Fear, Emptiness, Decibel: Bring the Noise
Before there were blogs there were these things called magazines, and the only metal magazine we still get excited about reading every month is Decibel. Here’s managing editor Andrew Bonazelli…
We’re obviously pretty psyched about August’s Noise issue (even though for me it’s just another reminder that I’ll probably never get to do a Hall of Fame on Helmet’s Meantime or Today Is the Day’s Temple of the Morning Star). We’ve already told you about the basic premise, i.e., defining “noise” and specifically dropped some behind-the-scenes anecdotes about Melvins’ Stoner Witch HOF. Not surprisingly, we’ve had a couple of recent blog posts directly related to the stomach-churning, skullfucking contents of this issue, so here’s a little bonus footage for you.
For the unfamiliar, you should know right off the bat that Bennett is one of the driving forces behind controversial, influential power electronics entity Whitehouse. While that project is a pretty good entry point, Cut Hands delves even further into obscurity, combining “hand percussion and electronic ‘noise,’ and is chiefly informed by the mysterious music of Central Africa and its Caribbean counterparts, according to Chris Dick’s profile in the mag. In this post, Chris offers some deleted scenes from his conversation with the enigmatic Bennett, in which the veteran artists discusses the origin of the Cut Hands moniker, the evolution of electronic music since his start with Whitehouse in the ’80s, the relevance of Haitian voodoo symbols in Cut Hands’ music, his future plans, and plenty more.
This Chicago four-piece probably should’ve been profiled in the Noise issue, but we were too busy giving Scott Seward substantial real estate for his typically insane (and insightful, and hilarious, and spot-on) ramblings about his top 25 noise albums of all time. The oversight is rectified by a positive Kevin Stewart-Panko review in the forthcoming September issue, but you can stream Turns 13 right now and see what the fuss is about. What do Jar’d Louse sound like? What the hell, let’s give you a spoiler, courtesy of KSP: “There’s a Helmet-like, hypnotic repetition to the metronomic drumming and the way space, gaps and minute pauses are utilized to keep the listener on an anticipatory edge while Eddie Gobbo’s turpentine and sandpaper-soaked voice spins surreal yarns.”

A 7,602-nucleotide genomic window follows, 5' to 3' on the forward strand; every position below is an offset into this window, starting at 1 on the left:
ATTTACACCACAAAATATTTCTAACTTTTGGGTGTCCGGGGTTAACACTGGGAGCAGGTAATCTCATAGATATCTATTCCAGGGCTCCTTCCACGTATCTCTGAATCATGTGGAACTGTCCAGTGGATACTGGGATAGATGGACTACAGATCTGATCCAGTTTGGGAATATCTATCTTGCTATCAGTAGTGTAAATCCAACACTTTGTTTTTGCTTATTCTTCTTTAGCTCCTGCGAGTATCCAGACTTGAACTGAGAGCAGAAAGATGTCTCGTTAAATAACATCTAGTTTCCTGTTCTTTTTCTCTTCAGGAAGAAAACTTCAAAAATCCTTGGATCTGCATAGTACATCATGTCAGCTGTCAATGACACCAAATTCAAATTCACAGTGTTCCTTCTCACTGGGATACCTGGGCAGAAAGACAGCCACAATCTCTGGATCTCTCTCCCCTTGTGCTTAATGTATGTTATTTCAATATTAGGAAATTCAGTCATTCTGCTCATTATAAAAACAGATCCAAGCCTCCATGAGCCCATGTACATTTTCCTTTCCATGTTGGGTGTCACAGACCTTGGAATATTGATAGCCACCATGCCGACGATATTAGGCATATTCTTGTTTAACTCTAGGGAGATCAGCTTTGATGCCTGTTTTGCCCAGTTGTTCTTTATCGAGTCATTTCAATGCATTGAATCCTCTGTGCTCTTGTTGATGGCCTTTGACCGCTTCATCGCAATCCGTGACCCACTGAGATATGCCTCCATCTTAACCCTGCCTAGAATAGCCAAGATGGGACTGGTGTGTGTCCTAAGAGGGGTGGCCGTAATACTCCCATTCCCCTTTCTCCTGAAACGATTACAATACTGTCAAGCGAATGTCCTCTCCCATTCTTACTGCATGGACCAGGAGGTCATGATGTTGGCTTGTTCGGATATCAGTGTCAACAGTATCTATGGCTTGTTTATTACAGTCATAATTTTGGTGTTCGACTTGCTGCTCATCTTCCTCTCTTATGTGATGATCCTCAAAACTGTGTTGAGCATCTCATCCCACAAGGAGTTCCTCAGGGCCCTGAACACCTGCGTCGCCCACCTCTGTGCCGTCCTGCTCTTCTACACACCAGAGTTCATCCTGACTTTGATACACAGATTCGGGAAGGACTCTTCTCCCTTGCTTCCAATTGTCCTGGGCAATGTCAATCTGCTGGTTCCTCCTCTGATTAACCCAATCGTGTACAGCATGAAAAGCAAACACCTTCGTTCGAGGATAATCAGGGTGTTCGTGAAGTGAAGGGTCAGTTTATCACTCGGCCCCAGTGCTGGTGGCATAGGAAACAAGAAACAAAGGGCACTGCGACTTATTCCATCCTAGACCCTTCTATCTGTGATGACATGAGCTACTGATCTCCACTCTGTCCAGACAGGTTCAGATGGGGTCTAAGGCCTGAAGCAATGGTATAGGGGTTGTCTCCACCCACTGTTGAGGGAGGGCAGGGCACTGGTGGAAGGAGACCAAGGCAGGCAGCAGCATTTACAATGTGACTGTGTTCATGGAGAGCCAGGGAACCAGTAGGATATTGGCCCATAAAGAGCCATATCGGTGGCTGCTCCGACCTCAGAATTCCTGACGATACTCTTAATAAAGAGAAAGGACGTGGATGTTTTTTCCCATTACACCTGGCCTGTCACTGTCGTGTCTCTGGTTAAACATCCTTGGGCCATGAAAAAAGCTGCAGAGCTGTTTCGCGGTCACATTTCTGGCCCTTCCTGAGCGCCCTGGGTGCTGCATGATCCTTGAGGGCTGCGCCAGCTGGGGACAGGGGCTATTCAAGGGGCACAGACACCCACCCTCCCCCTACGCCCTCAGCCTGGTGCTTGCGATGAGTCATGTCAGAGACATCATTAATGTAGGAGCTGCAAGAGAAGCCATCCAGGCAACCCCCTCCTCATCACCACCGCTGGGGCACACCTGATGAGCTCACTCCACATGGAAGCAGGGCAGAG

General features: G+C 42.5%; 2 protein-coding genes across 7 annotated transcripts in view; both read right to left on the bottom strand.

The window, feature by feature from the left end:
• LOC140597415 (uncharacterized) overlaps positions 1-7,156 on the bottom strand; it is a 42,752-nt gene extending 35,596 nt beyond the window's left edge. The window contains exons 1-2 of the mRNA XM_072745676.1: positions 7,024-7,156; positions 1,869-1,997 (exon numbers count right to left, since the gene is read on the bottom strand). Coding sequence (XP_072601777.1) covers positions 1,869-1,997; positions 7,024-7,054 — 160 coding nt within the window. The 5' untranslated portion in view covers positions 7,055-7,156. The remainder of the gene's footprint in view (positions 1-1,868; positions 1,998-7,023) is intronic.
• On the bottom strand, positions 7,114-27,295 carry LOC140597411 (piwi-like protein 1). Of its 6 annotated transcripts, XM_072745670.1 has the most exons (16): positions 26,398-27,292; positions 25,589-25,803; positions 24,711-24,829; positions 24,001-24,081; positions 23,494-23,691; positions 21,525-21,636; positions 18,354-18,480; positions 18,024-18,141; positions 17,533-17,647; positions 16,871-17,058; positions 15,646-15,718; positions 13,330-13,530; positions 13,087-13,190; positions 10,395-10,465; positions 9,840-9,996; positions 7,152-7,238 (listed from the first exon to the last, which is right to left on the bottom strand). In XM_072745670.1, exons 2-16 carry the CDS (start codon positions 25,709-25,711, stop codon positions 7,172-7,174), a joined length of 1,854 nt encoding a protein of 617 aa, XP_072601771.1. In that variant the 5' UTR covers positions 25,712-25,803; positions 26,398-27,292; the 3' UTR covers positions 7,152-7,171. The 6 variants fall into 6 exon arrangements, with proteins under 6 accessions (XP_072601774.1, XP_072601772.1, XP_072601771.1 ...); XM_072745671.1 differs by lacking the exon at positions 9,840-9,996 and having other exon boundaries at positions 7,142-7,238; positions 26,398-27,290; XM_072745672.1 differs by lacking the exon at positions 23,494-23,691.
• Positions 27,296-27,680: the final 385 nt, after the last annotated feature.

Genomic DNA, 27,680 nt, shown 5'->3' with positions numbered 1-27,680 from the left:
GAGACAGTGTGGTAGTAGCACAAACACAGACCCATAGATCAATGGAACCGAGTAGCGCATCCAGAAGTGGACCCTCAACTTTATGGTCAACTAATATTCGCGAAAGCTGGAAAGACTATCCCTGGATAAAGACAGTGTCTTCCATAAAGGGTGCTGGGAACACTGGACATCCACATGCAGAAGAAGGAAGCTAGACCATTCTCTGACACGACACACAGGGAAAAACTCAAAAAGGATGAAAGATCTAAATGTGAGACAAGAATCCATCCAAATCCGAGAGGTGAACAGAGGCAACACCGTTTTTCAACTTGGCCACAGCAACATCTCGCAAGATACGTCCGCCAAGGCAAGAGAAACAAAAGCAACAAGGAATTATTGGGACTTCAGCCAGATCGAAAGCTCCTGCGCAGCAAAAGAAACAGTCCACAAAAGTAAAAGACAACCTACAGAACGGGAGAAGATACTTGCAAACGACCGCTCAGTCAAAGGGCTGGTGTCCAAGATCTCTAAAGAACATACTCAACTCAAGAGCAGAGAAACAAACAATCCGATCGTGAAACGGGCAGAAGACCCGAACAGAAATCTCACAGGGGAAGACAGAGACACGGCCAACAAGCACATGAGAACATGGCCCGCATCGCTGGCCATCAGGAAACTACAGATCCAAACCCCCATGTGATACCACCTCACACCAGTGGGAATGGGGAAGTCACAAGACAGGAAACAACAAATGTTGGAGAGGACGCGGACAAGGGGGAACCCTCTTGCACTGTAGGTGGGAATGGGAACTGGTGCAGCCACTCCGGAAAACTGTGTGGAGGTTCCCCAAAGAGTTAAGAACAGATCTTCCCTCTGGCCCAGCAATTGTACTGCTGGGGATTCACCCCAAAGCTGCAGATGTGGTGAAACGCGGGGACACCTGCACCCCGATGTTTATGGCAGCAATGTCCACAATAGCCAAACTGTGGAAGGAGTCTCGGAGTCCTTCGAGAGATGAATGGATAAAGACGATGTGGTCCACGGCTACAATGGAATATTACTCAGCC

Like Dalton in Road House, Adrien Begrand is nice… until it’s time to not be nice. That’s why he’s tasked to bang out the Sucker for Punishment column every Wednesday morning: to be honest and unmerciful in picking through that week’s extreme music releases. This just happened to be a week where he mused about two noise-oriented bands we honored with long profiles—the Austerity Program and Boris. Of the former, Adrien notes that “their first full-length album since 2007’s Black Madonna treads the same path they always have, combining the churning, grinding skronk of Big Black with the mechanical power of Godflesh.” As for the always challenging Boris, Adrien says, “this time around, the past pop/shoegaze experiments loom large as well, as the bulk of the tracks here boast a much stronger sense of melody than the band’s earlier heavy work.” Mildly related, he also has something to say about the polarizing Soft Pink Truth, but we’ll leave that for you to discover.
If you want more noise in your life—and what we have to admit is a totally unrelated, but still killer Arch Enemy flexi disc—pick up the issue here.